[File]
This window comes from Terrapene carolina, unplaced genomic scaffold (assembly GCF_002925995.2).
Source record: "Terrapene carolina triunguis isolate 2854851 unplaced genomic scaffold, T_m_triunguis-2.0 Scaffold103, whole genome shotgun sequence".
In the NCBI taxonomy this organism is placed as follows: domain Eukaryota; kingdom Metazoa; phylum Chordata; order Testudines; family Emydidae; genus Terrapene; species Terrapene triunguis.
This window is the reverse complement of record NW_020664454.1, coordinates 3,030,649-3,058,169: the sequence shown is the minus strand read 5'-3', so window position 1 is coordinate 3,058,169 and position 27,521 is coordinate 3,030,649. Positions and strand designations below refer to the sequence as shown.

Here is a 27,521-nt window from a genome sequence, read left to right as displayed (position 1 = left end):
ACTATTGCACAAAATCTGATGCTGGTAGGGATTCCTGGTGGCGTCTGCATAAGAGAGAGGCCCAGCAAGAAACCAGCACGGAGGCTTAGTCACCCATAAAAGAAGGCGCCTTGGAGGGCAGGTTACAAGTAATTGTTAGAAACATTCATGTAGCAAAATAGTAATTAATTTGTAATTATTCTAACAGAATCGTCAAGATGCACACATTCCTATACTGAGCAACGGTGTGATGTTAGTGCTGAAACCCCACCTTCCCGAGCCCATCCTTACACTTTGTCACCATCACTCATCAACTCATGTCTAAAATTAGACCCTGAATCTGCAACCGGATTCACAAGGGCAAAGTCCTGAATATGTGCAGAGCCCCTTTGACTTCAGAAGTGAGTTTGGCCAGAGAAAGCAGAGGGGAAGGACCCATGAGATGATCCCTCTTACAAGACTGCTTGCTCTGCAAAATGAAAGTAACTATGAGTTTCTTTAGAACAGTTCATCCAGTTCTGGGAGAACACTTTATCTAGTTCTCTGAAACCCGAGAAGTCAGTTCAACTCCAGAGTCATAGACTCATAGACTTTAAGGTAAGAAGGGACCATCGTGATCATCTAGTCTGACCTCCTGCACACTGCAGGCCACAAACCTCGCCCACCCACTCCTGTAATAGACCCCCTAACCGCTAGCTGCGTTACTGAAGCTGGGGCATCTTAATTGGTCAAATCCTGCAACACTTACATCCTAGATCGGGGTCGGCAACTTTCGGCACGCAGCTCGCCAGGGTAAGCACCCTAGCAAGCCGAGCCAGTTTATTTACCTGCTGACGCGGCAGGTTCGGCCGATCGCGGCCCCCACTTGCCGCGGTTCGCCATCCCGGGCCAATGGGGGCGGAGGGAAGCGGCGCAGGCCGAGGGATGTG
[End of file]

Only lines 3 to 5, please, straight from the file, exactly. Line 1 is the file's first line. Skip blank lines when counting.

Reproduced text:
In the NCBI taxonomy this organism is placed as follows: domain Eukaryota; kingdom Metazoa; phylum Chordata; order Testudines; family Emydidae; genus Terrapene; species Terrapene triunguis.
This window is the reverse complement of record NW_020664454.1, coordinates 3,030,649-3,058,169: the sequence shown is the minus strand read 5'-3', so window position 1 is coordinate 3,058,169 and position 27,521 is coordinate 3,030,649. Positions and strand designations below refer to the sequence as shown.

Here is a 27,521-nt window from a genome sequence, read left to right as displayed (position 1 = left end):